Applied Brain Research, a startup based in Waterloo, aims to bring neuromorphic, or brain-inspired, computing to the real world.
The Canadian College Consortium for Cannabis will support Canada’s fast-growing but talent-challenged cannabis industry, through training and collaborative applied research.
A new study showed that women are significantly less likely than men to receive funding from CIHR in some research areas, suggesting funding agencies should monitor success rates by gender and by research content area.
Dramatic pivot to performance-based funding in Ontario will put $2.2 billion at risk for colleges and universities
Aiming to cut red tape and respect taxpayer money, a new plan in Ontario ties 60% of higher-ed funding to “performance indicators” related to student outcomes and economic impact. Critics say the play will compromise the integrity of Ontario’s higher-education system.
The Alberta United Conservative Party government’s first budget will reduce the deficit but slashes support for the tech sector, advanced education, innovation funding and university students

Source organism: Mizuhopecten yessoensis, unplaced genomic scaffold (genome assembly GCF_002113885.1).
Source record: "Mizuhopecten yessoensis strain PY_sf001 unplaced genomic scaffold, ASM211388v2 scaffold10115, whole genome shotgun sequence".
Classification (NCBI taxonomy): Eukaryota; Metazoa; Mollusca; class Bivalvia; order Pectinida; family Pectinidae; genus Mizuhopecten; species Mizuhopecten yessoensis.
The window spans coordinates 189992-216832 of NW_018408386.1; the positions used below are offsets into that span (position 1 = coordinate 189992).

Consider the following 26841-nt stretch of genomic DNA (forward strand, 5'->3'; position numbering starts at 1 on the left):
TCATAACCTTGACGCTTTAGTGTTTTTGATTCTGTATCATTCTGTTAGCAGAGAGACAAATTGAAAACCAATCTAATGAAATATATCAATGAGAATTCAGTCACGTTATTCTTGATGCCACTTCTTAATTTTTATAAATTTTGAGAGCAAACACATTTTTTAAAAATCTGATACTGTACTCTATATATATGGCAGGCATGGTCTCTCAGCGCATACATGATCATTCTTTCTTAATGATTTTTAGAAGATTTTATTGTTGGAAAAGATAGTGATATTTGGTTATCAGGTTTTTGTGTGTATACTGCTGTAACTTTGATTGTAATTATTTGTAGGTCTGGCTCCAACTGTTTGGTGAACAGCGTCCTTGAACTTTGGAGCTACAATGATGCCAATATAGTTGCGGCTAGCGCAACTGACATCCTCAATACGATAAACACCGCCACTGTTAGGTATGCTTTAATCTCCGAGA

The program supports clean technology projects that reduce greenhouse gas emissions and improve the industry’s competitiveness.
Memorial University entrepreneurship centre recognized internationally for experiential learning culture
Memorial Centre for Entrepreneurship (MCE) at Memorial University in Newfoundland has ranked in the top five emerging entrepreneurship centres in the world, according to the Global Consortium of Entrepreneurship Centers (GCEC). Florian Villaumé, the centre’s director, credits community support for experiential learning.
The Ford government in Ontario has let funding lapse for the University of Waterloo’s Institute for Quantum Computing. Founded in 2002 with a record-setting philanthropic donation and support from both the federal and provincial governments, the institute has attracted top talent and is often cited for its leading research. While the federal government recently promised reinvestment of $15 million over three years, industry watchers worry that the lack of provincial support will undermine the institute’s head start in the highly competitive quantum sector. – The Star